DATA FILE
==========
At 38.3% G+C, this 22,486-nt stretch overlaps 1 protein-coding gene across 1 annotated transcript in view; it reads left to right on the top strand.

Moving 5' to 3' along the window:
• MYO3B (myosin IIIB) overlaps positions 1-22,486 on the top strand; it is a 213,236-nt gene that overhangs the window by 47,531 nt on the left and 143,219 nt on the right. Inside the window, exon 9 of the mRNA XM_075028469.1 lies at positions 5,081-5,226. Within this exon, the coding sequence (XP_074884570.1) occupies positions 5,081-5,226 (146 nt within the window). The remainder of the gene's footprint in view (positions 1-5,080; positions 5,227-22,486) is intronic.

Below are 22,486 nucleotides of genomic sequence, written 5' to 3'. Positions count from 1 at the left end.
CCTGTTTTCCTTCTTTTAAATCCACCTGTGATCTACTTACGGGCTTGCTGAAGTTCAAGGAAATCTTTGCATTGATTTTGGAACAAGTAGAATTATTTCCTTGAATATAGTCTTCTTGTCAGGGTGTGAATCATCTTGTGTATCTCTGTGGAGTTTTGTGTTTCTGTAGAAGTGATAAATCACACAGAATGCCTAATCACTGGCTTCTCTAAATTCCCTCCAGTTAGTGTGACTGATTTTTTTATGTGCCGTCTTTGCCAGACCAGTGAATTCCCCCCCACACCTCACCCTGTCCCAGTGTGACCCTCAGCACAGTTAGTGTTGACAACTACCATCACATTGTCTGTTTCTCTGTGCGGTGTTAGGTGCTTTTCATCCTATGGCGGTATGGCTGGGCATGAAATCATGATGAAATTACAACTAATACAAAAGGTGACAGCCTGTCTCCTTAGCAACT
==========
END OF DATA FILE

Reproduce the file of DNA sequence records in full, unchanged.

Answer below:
At 38.3% G+C, this 22,486-nt stretch overlaps 1 protein-coding gene across 1 annotated transcript in view; it reads left to right on the top strand.

Moving 5' to 3' along the window:
• MYO3B (myosin IIIB) overlaps positions 1-22,486 on the top strand; it is a 213,236-nt gene that overhangs the window by 47,531 nt on the left and 143,219 nt on the right. Inside the window, exon 9 of the mRNA XM_075028469.1 lies at positions 5,081-5,226. Within this exon, the coding sequence (XP_074884570.1) occupies positions 5,081-5,226 (146 nt within the window). The remainder of the gene's footprint in view (positions 1-5,080; positions 5,227-22,486) is intronic.

Below are 22,486 nucleotides of genomic sequence, written 5' to 3'. Positions count from 1 at the left end.
CCTGTTTTCCTTCTTTTAAATCCACCTGTGATCTACTTACGGGCTTGCTGAAGTTCAAGGAAATCTTTGCATTGATTTTGGAACAAGTAGAATTATTTCCTTGAATATAGTCTTCTTGTCAGGGTGTGAATCATCTTGTGTATCTCTGTGGAGTTTTGTGTTTCTGTAGAAGTGATAAATCACACAGAATGCCTAATCACTGGCTTCTCTAAATTCCCTCCAGTTAGTGTGACTGATTTTTTTATGTGCCGTCTTTGCCAGACCAGTGAATTCCCCCCCACACCTCACCCTGTCCCAGTGTGACCCTCAGCACAGTTAGTGTTGACAACTACCATCACATTGTCTGTTTCTCTGTGCGGTGTTAGGTGCTTTTCATCCTATGGCGGTATGGCTGGGCATGAAATCATGATGAAATTACAACTAATACAAAAGGTGACAGCCTGTCTCCTTAGCAACT